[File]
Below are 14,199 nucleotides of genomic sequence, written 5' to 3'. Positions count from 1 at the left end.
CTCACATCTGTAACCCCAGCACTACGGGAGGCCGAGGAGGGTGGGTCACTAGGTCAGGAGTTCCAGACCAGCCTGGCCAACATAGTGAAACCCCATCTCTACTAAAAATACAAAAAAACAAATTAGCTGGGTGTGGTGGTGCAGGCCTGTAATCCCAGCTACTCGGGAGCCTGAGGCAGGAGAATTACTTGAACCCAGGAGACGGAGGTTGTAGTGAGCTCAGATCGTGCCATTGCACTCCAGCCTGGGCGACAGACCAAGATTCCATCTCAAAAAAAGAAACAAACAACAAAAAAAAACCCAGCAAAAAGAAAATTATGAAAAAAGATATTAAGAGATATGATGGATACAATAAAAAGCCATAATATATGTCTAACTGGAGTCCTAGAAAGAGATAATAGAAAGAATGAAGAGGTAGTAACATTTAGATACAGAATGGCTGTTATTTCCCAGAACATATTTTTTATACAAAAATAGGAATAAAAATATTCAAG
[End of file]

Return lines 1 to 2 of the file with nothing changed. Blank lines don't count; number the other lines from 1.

Below are 14,199 nucleotides of genomic sequence, written 5' to 3'. Positions count from 1 at the left end.
CTCACATCTGTAACCCCAGCACTACGGGAGGCCGAGGAGGGTGGGTCACTAGGTCAGGAGTTCCAGACCAGCCTGGCCAACATAGTGAAACCCCATCTCTACTAAAAATACAAAAAAACAAATTAGCTGGGTGTGGTGGTGCAGGCCTGTAATCCCAGCTACTCGGGAGCCTGAGGCAGGAGAATTACTTGAACCCAGGAGACGGAGGTTGTAGTGAGCTCAGATCGTGCCATTGCACTCCAGCCTGGGCGACAGACCAAGATTCCATCTCAAAAAAAGAAACAAACAACAAAAAAAAACCCAGCAAAAAGAAAATTATGAAAAAAGATATTAAGAGATATGATGGATACAATAAAAAGCCATAATATATGTCTAACTGGAGTCCTAGAAAGAGATAATAGAAAGAATGAAGAGGTAGTAACATTTAGATACAGAATGGCTGTTATTTCCCAGAACATATTTTTTATACAAAAATAGGAATAAAAATATTCAAG